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Liverpool City Council: Webcasting budget meetings to increase transparency

By October 10, 2011One Comment

Cllr Paul Brant at Budget Working Group

Like very many local authorities in the UK, Liverpool City Council is facing tough times as it looks to deal with a serious funding deficit.

On its website, it lays out the stark facts of the challenge: On top of the £91 million it has to save this year, an additional £50m must be found in 2012/13. While the council is dealing with the first year (it says through cutting inefficiencies, removing performance-related pay, reducing senior managers and offering voluntary redundancy to more than 900 staff), it is now turning its attention to finding that further £50 million.

Council Leader Joe Anderson said it has led Liverpool to the conclude it now needs an even greater level of transparency in how it deals with its budget – and it has taken the unprecedented step of webcasting meetings between councillors and officers, which the public would never normally have the chance of seeing.

He says: “I feel it is essential to make sure that the public have access to these meetings at this time. Given the level of cuts that have to be found as a result of the government’s allocation, the decisions that are going to be made are going to be very difficult and we need to make sure that people can see the care being taken to ensure the council arrives at reasonable decisions.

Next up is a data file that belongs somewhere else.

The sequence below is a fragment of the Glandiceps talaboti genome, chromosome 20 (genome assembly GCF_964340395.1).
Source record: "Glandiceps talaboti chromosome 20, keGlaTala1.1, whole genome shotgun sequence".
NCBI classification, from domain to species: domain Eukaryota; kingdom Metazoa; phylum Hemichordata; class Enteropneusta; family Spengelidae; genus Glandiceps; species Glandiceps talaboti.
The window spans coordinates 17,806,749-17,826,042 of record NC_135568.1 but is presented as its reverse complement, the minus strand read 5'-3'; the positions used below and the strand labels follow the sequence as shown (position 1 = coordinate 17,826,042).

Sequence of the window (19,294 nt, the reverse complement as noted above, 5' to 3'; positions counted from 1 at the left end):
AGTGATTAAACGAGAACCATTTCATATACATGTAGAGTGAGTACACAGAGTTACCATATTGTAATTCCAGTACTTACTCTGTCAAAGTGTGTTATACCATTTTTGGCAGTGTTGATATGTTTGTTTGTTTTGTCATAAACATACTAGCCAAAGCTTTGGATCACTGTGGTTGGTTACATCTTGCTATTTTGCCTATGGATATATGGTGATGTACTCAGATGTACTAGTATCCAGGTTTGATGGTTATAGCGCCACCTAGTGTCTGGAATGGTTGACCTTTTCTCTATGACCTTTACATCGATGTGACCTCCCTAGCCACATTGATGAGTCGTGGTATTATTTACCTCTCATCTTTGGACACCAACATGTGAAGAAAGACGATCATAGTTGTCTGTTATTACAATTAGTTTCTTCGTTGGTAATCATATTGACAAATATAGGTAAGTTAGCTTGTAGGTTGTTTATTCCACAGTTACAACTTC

Liverpool has launched what it’s calling the ‘Your Services, Your Say’ budget consultation and has decided to screen live and in archive all the budget working groups and elected-member briefings that the council holds as part of this process. Up to 10 meetings in total will be webcast, over the next few months.

“As well as that there are the other meetings that will already be public, including question times, stakeholder events and consultation events that will be taking place as part of the formal process,” Cllr Anderson says.


So far, Liverpool has webcast two meetings – a members’ briefing and a working group. While the viewing figures are modest – more than a thousand in total – both meetings are available to watch and make particularly interesting viewing. As Cllr Anderson makes clear at the beginning of the first councillors’ briefing webcast, there is a determination to ensure the process can be viewed in full by everyone in Liverpool.

Obviously, at Public-i we think this is a courageous move – and there’s a forthright exchange of views on the implications of this from Cllr Anderson and Cllr Steve Radford, leader of the Liberal Party group on the council about the decision to do this in full public view (which is within the webcast below). But what is of greatest importance to the council is the impact this will have on public engagement in the budget process – at a very sensitive time for Liverpool – and the council is also using a ‘Your Choice’ game to help people understand the decision-making process.


Cllr Anderson says that he thinks interest from the public will grow – as the process develops over the next few months and he’s very pleased with how this initiative can help the council with its reputation and in retaining the public’s confidence in its ability to deal with a difficult times. “I think it opens up a different line of communication for us because, while we’re still holding meetings it is available to a much wider audience and we are [therefore] making ourselves very accessible.”

He also says the council is so pleased with the impact that it is already having that it has led to conversations about how webcasting might be used by the council in the future, finances permitting.

We will let you know how things go…

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